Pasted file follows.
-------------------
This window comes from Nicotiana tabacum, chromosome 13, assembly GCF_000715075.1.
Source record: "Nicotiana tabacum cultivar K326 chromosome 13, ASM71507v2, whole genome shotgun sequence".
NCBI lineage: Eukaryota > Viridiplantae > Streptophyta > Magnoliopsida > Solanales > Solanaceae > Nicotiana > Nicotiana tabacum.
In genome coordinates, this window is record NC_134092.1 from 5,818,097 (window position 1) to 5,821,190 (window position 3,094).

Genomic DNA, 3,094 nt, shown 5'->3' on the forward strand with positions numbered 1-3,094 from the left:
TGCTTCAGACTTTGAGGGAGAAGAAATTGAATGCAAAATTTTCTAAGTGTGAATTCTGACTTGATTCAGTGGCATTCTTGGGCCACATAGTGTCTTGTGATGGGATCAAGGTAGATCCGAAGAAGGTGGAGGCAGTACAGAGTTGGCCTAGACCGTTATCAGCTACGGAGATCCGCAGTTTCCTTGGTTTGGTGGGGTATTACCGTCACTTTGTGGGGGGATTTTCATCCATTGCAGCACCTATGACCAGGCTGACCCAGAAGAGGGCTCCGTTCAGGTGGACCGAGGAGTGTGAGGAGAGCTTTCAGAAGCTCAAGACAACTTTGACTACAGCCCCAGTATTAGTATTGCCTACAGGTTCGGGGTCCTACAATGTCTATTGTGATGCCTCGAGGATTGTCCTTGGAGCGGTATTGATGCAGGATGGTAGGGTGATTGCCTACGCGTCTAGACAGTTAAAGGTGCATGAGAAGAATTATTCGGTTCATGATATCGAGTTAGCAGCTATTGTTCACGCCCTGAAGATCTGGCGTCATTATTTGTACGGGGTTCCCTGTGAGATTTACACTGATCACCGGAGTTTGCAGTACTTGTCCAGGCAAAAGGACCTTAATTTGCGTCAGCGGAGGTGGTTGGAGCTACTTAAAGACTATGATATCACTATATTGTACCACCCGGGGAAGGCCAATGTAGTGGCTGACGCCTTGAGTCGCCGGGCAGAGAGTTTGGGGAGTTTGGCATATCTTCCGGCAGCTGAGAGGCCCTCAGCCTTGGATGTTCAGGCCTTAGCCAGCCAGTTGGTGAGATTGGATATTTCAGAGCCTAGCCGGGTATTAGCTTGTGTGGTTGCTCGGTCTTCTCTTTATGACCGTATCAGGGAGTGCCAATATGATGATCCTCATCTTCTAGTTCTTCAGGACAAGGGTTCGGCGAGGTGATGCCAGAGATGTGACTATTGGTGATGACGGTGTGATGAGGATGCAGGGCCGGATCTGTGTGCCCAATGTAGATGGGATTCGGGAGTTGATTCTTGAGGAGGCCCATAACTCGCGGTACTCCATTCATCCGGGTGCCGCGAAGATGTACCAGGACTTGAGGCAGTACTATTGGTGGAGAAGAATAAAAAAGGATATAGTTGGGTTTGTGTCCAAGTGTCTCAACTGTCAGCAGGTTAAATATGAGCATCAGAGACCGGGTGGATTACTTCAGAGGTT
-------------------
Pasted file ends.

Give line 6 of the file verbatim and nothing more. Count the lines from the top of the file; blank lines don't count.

TGCTTCAGACTTTGAGGGAGAAGAAATTGAATGCAAAATTTTCTAAGTGTGAATTCTGACTTGATTCAGTGGCATTCTTGGGCCACATAGTGTCTTGTGATGGGATCAAGGTAGATCCGAAGAAGGTGGAGGCAGTACAGAGTTGGCCTAGACCGTTATCAGCTACGGAGATCCGCAGTTTCCTTGGTTTGGTGGGGTATTACCGTCACTTTGTGGGGGGATTTTCATCCATTGCAGCACCTATGACCAGGCTGACCCAGAAGAGGGCTCCGTTCAGGTGGACCGAGGAGTGTGAGGAGAGCTTTCAGAAGCTCAAGACAACTTTGACTACAGCCCCAGTATTAGTATTGCCTACAGGTTCGGGGTCCTACAATGTCTATTGTGATGCCTCGAGGATTGTCCTTGGAGCGGTATTGATGCAGGATGGTAGGGTGATTGCCTACGCGTCTAGACAGTTAAAGGTGCATGAGAAGAATTATTCGGTTCATGATATCGAGTTAGCAGCTATTGTTCACGCCCTGAAGATCTGGCGTCATTATTTGTACGGGGTTCCCTGTGAGATTTACACTGATCACCGGAGTTTGCAGTACTTGTCCAGGCAAAAGGACCTTAATTTGCGTCAGCGGAGGTGGTTGGAGCTACTTAAAGACTATGATATCACTATATTGTACCACCCGGGGAAGGCCAATGTAGTGGCTGACGCCTTGAGTCGCCGGGCAGAGAGTTTGGGGAGTTTGGCATATCTTCCGGCAGCTGAGAGGCCCTCAGCCTTGGATGTTCAGGCCTTAGCCAGCCAGTTGGTGAGATTGGATATTTCAGAGCCTAGCCGGGTATTAGCTTGTGTGGTTGCTCGGTCTTCTCTTTATGACCGTATCAGGGAGTGCCAATATGATGATCCTCATCTTCTAGTTCTTCAGGACAAGGGTTCGGCGAGGTGATGCCAGAGATGTGACTATTGGTGATGACGGTGTGATGAGGATGCAGGGCCGGATCTGTGTGCCCAATGTAGATGGGATTCGGGAGTTGATTCTTGAGGAGGCCCATAACTCGCGGTACTCCATTCATCCGGGTGCCGCGAAGATGTACCAGGACTTGAGGCAGTACTATTGGTGGAGAAGAATAAAAAAGGATATAGTTGGGTTTGTGTCCAAGTGTCTCAACTGTCAGCAGGTTAAATATGAGCATCAGAGACCGGGTGGATTACTTCAGAGGTT